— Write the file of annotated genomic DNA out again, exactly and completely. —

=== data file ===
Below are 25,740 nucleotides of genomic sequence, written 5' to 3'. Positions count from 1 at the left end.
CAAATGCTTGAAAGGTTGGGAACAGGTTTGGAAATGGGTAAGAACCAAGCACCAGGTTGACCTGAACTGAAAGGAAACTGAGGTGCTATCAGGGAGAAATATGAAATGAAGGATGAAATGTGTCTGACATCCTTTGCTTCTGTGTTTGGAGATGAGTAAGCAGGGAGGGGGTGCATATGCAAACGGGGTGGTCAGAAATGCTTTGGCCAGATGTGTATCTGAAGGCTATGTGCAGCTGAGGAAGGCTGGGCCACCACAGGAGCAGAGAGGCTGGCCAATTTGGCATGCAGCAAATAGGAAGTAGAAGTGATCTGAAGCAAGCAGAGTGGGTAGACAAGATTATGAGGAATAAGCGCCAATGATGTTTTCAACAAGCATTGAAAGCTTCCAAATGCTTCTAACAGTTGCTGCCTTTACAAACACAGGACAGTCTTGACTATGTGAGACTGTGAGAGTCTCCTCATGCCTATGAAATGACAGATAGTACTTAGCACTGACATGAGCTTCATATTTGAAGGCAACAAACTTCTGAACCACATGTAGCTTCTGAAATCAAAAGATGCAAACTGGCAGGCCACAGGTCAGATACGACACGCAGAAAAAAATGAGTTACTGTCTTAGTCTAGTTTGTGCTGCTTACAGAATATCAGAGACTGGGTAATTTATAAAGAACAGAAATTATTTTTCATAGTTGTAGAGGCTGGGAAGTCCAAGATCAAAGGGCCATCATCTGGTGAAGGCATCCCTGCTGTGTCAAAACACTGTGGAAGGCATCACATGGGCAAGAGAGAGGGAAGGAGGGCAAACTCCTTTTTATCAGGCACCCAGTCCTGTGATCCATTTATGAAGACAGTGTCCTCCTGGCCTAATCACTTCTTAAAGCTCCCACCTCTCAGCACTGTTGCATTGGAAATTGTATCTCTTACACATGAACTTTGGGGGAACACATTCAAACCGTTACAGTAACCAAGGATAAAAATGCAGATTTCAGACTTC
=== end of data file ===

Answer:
Below are 25,740 nucleotides of genomic sequence, written 5' to 3'. Positions count from 1 at the left end.
CAAATGCTTGAAAGGTTGGGAACAGGTTTGGAAATGGGTAAGAACCAAGCACCAGGTTGACCTGAACTGAAAGGAAACTGAGGTGCTATCAGGGAGAAATATGAAATGAAGGATGAAATGTGTCTGACATCCTTTGCTTCTGTGTTTGGAGATGAGTAAGCAGGGAGGGGGTGCATATGCAAACGGGGTGGTCAGAAATGCTTTGGCCAGATGTGTATCTGAAGGCTATGTGCAGCTGAGGAAGGCTGGGCCACCACAGGAGCAGAGAGGCTGGCCAATTTGGCATGCAGCAAATAGGAAGTAGAAGTGATCTGAAGCAAGCAGAGTGGGTAGACAAGATTATGAGGAATAAGCGCCAATGATGTTTTCAACAAGCATTGAAAGCTTCCAAATGCTTCTAACAGTTGCTGCCTTTACAAACACAGGACAGTCTTGACTATGTGAGACTGTGAGAGTCTCCTCATGCCTATGAAATGACAGATAGTACTTAGCACTGACATGAGCTTCATATTTGAAGGCAACAAACTTCTGAACCACATGTAGCTTCTGAAATCAAAAGATGCAAACTGGCAGGCCACAGGTCAGATACGACACGCAGAAAAAAATGAGTTACTGTCTTAGTCTAGTTTGTGCTGCTTACAGAATATCAGAGACTGGGTAATTTATAAAGAACAGAAATTATTTTTCATAGTTGTAGAGGCTGGGAAGTCCAAGATCAAAGGGCCATCATCTGGTGAAGGCATCCCTGCTGTGTCAAAACACTGTGGAAGGCATCACATGGGCAAGAGAGAGGGAAGGAGGGCAAACTCCTTTTTATCAGGCACCCAGTCCTGTGATCCATTTATGAAGACAGTGTCCTCCTGGCCTAATCACTTCTTAAAGCTCCCACCTCTCAGCACTGTTGCATTGGAAATTGTATCTCTTACACATGAACTTTGGGGGAACACATTCAAACCGTTACAGTAACCAAGGATAAAAATGCAGATTTCAGACTTC